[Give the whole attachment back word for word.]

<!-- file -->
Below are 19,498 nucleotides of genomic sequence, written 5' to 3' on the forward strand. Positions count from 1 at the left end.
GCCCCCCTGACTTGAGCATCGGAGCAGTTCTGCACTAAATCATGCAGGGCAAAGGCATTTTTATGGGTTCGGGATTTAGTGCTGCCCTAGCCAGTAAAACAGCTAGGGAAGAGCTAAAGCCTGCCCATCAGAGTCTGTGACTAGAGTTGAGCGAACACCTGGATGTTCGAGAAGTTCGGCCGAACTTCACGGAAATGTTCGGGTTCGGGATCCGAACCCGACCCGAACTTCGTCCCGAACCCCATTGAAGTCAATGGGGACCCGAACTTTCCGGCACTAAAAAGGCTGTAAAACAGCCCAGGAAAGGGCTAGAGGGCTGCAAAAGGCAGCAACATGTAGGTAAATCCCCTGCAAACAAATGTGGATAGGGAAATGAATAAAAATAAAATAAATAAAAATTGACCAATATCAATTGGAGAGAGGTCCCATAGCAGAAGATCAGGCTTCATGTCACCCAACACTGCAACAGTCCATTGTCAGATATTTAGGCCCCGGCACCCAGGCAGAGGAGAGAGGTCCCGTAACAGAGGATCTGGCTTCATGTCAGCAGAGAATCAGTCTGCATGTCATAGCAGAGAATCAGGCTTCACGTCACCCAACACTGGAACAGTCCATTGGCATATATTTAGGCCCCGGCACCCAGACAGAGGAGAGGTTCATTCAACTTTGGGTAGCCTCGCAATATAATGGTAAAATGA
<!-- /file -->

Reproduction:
Below are 19,498 nucleotides of genomic sequence, written 5' to 3' on the forward strand. Positions count from 1 at the left end.
GCCCCCCTGACTTGAGCATCGGAGCAGTTCTGCACTAAATCATGCAGGGCAAAGGCATTTTTATGGGTTCGGGATTTAGTGCTGCCCTAGCCAGTAAAACAGCTAGGGAAGAGCTAAAGCCTGCCCATCAGAGTCTGTGACTAGAGTTGAGCGAACACCTGGATGTTCGAGAAGTTCGGCCGAACTTCACGGAAATGTTCGGGTTCGGGATCCGAACCCGACCCGAACTTCGTCCCGAACCCCATTGAAGTCAATGGGGACCCGAACTTTCCGGCACTAAAAAGGCTGTAAAACAGCCCAGGAAAGGGCTAGAGGGCTGCAAAAGGCAGCAACATGTAGGTAAATCCCCTGCAAACAAATGTGGATAGGGAAATGAATAAAAATAAAATAAATAAAAATTGACCAATATCAATTGGAGAGAGGTCCCATAGCAGAAGATCAGGCTTCATGTCACCCAACACTGCAACAGTCCATTGTCAGATATTTAGGCCCCGGCACCCAGGCAGAGGAGAGAGGTCCCGTAACAGAGGATCTGGCTTCATGTCAGCAGAGAATCAGTCTGCATGTCATAGCAGAGAATCAGGCTTCACGTCACCCAACACTGGAACAGTCCATTGGCATATATTTAGGCCCCGGCACCCAGACAGAGGAGAGGTTCATTCAACTTTGGGTAGCCTCGCAATATAATGGTAAAATGA